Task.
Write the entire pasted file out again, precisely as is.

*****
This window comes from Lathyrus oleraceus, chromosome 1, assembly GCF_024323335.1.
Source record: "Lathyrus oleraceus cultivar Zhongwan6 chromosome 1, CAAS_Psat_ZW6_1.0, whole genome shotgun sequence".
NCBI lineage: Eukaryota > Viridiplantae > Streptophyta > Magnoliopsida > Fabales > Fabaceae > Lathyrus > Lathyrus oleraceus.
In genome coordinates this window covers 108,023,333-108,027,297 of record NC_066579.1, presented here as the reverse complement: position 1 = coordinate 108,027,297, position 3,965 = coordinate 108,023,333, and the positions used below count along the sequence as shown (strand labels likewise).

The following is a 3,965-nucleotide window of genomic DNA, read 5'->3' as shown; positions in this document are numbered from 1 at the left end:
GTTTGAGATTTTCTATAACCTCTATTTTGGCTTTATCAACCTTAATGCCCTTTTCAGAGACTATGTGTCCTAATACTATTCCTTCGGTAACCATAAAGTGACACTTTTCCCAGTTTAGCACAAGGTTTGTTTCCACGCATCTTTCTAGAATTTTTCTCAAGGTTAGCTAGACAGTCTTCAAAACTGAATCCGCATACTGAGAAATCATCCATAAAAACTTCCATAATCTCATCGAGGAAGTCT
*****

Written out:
This window comes from Lathyrus oleraceus, chromosome 1, assembly GCF_024323335.1.
Source record: "Lathyrus oleraceus cultivar Zhongwan6 chromosome 1, CAAS_Psat_ZW6_1.0, whole genome shotgun sequence".
NCBI lineage: Eukaryota > Viridiplantae > Streptophyta > Magnoliopsida > Fabales > Fabaceae > Lathyrus > Lathyrus oleraceus.
In genome coordinates this window covers 108,023,333-108,027,297 of record NC_066579.1, presented here as the reverse complement: position 1 = coordinate 108,027,297, position 3,965 = coordinate 108,023,333, and the positions used below count along the sequence as shown (strand labels likewise).

The following is a 3,965-nucleotide window of genomic DNA, read 5'->3' as shown; positions in this document are numbered from 1 at the left end:
GTTTGAGATTTTCTATAACCTCTATTTTGGCTTTATCAACCTTAATGCCCTTTTCAGAGACTATGTGTCCTAATACTATTCCTTCGGTAACCATAAAGTGACACTTTTCCCAGTTTAGCACAAGGTTTGTTTCCACGCATCTTTCTAGAATTTTTCTCAAGGTTAGCTAGACAGTCTTCAAAACTGAATCCGCATACTGAGAAATCATCCATAAAAACTTCCATAATCTCATCGAGGAAGTCT